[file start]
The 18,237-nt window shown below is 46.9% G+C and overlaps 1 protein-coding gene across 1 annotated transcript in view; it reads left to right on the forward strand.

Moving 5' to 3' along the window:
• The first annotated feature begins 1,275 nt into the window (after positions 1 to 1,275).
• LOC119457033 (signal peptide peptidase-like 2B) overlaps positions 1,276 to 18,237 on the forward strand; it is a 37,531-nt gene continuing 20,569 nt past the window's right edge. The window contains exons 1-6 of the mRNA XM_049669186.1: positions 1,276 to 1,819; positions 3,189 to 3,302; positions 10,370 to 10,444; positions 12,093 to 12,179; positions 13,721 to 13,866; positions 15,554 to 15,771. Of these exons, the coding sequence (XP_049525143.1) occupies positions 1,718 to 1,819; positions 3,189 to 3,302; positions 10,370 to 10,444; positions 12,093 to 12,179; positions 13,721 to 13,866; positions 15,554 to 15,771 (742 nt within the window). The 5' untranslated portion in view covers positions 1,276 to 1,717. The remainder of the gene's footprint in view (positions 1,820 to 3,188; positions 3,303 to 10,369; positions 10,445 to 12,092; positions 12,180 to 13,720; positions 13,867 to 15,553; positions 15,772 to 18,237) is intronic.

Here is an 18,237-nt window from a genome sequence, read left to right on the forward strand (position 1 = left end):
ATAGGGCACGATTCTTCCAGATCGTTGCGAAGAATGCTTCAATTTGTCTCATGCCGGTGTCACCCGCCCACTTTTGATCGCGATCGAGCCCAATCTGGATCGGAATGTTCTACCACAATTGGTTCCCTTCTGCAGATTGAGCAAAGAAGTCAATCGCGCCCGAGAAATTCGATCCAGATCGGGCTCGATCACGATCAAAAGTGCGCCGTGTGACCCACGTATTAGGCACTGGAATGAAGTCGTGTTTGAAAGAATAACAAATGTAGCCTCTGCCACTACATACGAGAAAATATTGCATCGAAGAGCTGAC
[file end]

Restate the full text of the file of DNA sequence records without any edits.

The 18,237-nt window shown below is 46.9% G+C and overlaps 1 protein-coding gene across 1 annotated transcript in view; it reads left to right on the forward strand.

Moving 5' to 3' along the window:
• The first annotated feature begins 1,275 nt into the window (after positions 1 to 1,275).
• LOC119457033 (signal peptide peptidase-like 2B) overlaps positions 1,276 to 18,237 on the forward strand; it is a 37,531-nt gene continuing 20,569 nt past the window's right edge. The window contains exons 1-6 of the mRNA XM_049669186.1: positions 1,276 to 1,819; positions 3,189 to 3,302; positions 10,370 to 10,444; positions 12,093 to 12,179; positions 13,721 to 13,866; positions 15,554 to 15,771. Of these exons, the coding sequence (XP_049525143.1) occupies positions 1,718 to 1,819; positions 3,189 to 3,302; positions 10,370 to 10,444; positions 12,093 to 12,179; positions 13,721 to 13,866; positions 15,554 to 15,771 (742 nt within the window). The 5' untranslated portion in view covers positions 1,276 to 1,717. The remainder of the gene's footprint in view (positions 1,820 to 3,188; positions 3,303 to 10,369; positions 10,445 to 12,092; positions 12,180 to 13,720; positions 13,867 to 15,553; positions 15,772 to 18,237) is intronic.

Here is an 18,237-nt window from a genome sequence, read left to right on the forward strand (position 1 = left end):
ATAGGGCACGATTCTTCCAGATCGTTGCGAAGAATGCTTCAATTTGTCTCATGCCGGTGTCACCCGCCCACTTTTGATCGCGATCGAGCCCAATCTGGATCGGAATGTTCTACCACAATTGGTTCCCTTCTGCAGATTGAGCAAAGAAGTCAATCGCGCCCGAGAAATTCGATCCAGATCGGGCTCGATCACGATCAAAAGTGCGCCGTGTGACCCACGTATTAGGCACTGGAATGAAGTCGTGTTTGAAAGAATAACAAATGTAGCCTCTGCCACTACATACGAGAAAATATTGCATCGAAGAGCTGAC